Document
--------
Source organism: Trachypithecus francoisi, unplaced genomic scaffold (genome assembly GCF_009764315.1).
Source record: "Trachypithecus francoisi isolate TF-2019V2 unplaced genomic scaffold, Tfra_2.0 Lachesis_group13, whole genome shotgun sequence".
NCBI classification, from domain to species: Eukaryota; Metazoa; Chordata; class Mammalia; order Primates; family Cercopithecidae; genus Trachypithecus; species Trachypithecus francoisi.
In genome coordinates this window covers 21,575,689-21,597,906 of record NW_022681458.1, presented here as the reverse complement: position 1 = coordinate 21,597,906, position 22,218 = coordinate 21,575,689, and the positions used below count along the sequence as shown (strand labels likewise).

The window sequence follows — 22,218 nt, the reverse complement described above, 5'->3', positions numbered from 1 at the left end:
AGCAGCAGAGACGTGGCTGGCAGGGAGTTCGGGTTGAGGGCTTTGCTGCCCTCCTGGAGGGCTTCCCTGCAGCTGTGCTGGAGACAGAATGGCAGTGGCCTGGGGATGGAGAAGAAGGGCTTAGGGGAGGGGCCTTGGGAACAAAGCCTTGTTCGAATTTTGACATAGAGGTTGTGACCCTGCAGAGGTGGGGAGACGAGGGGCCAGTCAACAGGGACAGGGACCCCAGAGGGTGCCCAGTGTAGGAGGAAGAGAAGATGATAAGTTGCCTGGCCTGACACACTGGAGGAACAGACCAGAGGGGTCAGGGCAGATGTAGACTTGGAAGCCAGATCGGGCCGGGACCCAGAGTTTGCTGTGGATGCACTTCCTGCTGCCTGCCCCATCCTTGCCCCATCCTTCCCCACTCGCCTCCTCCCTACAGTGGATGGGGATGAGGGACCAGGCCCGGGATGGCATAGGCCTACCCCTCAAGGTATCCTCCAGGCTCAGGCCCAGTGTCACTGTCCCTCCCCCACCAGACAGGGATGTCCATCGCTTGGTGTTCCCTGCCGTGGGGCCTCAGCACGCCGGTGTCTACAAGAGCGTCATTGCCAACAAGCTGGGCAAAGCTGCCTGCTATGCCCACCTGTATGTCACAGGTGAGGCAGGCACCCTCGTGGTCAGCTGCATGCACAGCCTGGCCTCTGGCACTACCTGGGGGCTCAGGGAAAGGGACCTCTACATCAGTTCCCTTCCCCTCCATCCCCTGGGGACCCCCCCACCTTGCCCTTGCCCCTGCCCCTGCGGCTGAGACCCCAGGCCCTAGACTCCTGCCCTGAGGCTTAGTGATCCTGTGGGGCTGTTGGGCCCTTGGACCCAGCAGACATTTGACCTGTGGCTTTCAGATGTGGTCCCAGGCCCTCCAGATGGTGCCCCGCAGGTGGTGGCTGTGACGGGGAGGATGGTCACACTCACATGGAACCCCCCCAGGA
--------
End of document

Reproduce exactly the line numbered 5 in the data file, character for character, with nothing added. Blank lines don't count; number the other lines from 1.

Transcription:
The window sequence follows — 22,218 nt, the reverse complement described above, 5'->3', positions numbered from 1 at the left end: